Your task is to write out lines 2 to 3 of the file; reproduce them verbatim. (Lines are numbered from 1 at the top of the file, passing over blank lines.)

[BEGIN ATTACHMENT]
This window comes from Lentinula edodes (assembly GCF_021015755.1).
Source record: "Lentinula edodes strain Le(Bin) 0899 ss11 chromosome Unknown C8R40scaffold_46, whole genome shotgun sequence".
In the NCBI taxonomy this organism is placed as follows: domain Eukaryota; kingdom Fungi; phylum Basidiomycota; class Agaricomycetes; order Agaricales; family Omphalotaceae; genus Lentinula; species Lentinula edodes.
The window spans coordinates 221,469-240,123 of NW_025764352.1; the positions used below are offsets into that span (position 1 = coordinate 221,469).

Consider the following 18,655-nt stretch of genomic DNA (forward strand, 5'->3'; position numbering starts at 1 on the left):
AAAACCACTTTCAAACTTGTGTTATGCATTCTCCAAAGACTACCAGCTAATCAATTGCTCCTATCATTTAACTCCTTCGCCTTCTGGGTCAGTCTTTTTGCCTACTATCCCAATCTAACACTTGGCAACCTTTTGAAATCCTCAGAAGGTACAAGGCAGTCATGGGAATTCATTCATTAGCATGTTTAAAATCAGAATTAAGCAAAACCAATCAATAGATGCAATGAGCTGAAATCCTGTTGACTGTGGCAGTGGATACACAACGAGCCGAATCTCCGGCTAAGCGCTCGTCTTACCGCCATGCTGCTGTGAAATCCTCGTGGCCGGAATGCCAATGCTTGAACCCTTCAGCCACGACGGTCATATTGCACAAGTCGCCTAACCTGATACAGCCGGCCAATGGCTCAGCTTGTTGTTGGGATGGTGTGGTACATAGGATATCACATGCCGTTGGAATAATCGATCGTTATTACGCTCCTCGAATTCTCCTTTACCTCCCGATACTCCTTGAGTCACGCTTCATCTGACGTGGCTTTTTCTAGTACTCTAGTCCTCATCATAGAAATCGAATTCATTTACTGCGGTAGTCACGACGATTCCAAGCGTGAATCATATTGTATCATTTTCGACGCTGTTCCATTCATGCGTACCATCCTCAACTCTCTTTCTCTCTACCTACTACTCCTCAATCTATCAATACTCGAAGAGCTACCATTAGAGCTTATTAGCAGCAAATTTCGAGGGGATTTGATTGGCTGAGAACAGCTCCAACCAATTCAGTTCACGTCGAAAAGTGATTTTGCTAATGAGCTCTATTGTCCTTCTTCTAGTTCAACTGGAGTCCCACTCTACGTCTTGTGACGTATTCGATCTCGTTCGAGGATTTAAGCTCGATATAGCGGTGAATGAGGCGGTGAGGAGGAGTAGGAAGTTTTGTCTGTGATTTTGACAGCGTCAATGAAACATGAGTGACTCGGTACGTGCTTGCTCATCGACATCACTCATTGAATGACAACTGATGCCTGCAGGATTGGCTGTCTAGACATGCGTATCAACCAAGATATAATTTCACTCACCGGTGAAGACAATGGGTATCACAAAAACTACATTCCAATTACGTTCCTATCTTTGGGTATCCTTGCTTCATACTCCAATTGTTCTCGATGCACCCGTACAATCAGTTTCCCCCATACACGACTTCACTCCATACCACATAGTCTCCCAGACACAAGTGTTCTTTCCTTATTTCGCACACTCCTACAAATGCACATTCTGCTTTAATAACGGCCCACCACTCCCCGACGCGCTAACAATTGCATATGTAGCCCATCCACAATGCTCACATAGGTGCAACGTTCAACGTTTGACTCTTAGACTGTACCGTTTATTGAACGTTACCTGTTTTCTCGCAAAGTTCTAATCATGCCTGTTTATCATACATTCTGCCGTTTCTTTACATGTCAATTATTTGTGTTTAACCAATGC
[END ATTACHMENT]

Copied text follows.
Source record: "Lentinula edodes strain Le(Bin) 0899 ss11 chromosome Unknown C8R40scaffold_46, whole genome shotgun sequence".
In the NCBI taxonomy this organism is placed as follows: domain Eukaryota; kingdom Fungi; phylum Basidiomycota; class Agaricomycetes; order Agaricales; family Omphalotaceae; genus Lentinula; species Lentinula edodes.